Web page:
In For Parents

Reading is an essential way to build language skills, but it can be a challenge to find literacy activities that don’t always involve a book. Yet, in our everyday lives, we are surrounded by text and language. You can use all these extra resources when planning a language activity with your child.

Junk mail is the advertising material we often receive in our mailboxes. It can be loose items in magazines and newspapers or flyers that are handed out in the street. They cover a wide variety of subjects and writing styles, which can make them very useful for building language skills with your child. Here are some suggestions for how to use these to promote language skills at home:

    • Use catalogs or flyers from grocery stores to create your own personalized shopping lists. This allows you to include language about categories (fruits, vegetables, dried goods, meats, cleaning products), quantity (particularly with loose items like fruit and vegetables) and temperature (which items will be in the freezer, refrigerator etc).Sit down with catalogues, glue, scissors and a pen and ask your child to find the objects you need in the catalogues. Remember to do this through listening first—say the object, wait for your child to process the request and find the item, and help them find it if they don’t understand. If you already have some of that item at home, show it to them and help them match the name with the object. When you locate the item, cut it out and glue it onto your shopping list. Include information about how many items of each you need. Once you go shopping, use the list to talk more about the categories, quantity and storage locations. Do the same when unpacking the groceries at home.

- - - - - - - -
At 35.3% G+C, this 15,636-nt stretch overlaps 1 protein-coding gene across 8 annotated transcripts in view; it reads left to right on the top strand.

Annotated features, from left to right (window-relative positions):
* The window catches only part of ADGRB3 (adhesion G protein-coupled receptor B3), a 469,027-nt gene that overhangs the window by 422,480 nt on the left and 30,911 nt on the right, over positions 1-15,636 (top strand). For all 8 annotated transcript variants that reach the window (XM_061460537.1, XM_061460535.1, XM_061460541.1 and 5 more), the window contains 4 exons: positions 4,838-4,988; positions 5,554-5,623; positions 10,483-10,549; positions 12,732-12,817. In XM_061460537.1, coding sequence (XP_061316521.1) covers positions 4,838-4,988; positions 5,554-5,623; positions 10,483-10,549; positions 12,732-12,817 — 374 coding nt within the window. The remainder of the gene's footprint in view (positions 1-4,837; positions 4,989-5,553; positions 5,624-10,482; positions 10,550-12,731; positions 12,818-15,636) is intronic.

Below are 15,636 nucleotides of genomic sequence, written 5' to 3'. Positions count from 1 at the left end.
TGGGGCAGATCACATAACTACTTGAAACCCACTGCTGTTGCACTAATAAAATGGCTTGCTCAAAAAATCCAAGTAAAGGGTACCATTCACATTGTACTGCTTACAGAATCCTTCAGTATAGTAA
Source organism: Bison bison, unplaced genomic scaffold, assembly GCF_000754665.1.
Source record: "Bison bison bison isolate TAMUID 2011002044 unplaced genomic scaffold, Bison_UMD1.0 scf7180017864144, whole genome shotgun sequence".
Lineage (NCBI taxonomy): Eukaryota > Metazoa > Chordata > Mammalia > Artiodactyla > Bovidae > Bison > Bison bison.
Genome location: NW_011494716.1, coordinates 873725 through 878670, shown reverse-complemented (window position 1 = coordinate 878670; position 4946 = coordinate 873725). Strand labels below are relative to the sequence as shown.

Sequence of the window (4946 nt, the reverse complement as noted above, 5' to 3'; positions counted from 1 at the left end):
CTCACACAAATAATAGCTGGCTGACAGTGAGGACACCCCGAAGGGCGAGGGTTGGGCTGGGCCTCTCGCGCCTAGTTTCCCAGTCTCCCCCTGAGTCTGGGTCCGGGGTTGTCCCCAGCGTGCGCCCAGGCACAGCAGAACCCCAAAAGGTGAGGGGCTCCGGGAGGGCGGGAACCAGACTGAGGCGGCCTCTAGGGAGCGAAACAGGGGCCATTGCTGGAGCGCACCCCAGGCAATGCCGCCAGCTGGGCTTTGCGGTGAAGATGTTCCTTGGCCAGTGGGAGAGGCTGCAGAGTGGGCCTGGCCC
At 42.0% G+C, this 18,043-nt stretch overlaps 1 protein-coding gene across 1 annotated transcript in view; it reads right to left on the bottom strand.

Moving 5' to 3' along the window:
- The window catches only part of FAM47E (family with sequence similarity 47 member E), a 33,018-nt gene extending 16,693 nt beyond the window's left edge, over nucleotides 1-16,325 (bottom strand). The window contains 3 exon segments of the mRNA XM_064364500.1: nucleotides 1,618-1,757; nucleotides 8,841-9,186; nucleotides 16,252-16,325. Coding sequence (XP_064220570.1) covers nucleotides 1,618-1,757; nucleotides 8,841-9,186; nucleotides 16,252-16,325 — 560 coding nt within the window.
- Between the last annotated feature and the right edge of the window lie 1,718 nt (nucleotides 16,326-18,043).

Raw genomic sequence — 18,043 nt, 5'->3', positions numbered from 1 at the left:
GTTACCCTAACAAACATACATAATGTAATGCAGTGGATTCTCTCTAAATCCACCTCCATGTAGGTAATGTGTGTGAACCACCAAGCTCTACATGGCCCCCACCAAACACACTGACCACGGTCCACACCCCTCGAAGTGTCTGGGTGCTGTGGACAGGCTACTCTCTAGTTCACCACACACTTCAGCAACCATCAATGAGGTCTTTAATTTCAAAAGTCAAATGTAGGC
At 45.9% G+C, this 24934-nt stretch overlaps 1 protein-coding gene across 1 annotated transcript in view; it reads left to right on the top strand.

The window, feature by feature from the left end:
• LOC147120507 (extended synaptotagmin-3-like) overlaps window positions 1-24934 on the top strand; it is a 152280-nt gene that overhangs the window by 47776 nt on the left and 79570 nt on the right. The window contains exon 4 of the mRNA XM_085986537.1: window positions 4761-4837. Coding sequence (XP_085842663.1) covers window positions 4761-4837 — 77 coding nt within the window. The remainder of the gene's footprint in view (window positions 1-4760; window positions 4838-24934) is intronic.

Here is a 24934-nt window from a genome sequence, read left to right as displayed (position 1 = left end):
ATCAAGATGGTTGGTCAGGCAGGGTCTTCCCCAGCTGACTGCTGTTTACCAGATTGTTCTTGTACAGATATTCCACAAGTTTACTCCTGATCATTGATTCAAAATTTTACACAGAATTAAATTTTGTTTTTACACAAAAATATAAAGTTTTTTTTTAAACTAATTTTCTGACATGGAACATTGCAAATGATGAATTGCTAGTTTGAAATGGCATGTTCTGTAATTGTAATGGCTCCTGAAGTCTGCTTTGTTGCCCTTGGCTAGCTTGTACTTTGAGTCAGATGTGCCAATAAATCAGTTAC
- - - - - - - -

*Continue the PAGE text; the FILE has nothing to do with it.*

• Use catalogs from toy and book stores to talk about what you like and don’t like. This is an important concept for children to understand as many children with hearing loss may believe everyone likes the same things they do. Ask the child what they like in the catalog and wait for their reaction. They should either point to the toy or say its name. If they don’t say the name, talk about it: “Oh you like the crying doll? She is lovely. I wonder why she is crying?” Help them match the language to the object. Then talk about items you like through listening first—say the name of the toy and wait for them to find it. If they don’t know the item, find it and talk about it together. Then identify something you don’t like and explain why you don’t like it (too messy, too loud, wrong color). Ask your child what object they don’t like. This may take time, but it will help your child learn the concept and help you with future gift buying!
    • Use flyers about events and festivals to teach the language related to the events. For example, if the circus is coming to town, find books and pictures about the circus to teach more language. If you don’t have books and pictures, can you draw some? Talk about the sights, smells and experiences for that event? Help your child to learn all the language prior to attending so they have the words to describe what they want to see, and tell other people about it afterwards.
    • Collect all the catalogs you receive and use them to talk about color, size, thickness (if it is a booklet) and single pages, the category the flyer falls into (groceries, hardware, toys and books, event flyers). You are only limited by your imagination and the quality of your junk mail!

    If you don’t receive junk mail, go out and find it! Many grocery stores and shops have flyers and catalogs available at the checkout, so make a mental note to collect them wherever you go. Do you have more good ideas for how you could use junk mail? We’d love to hear them!

     

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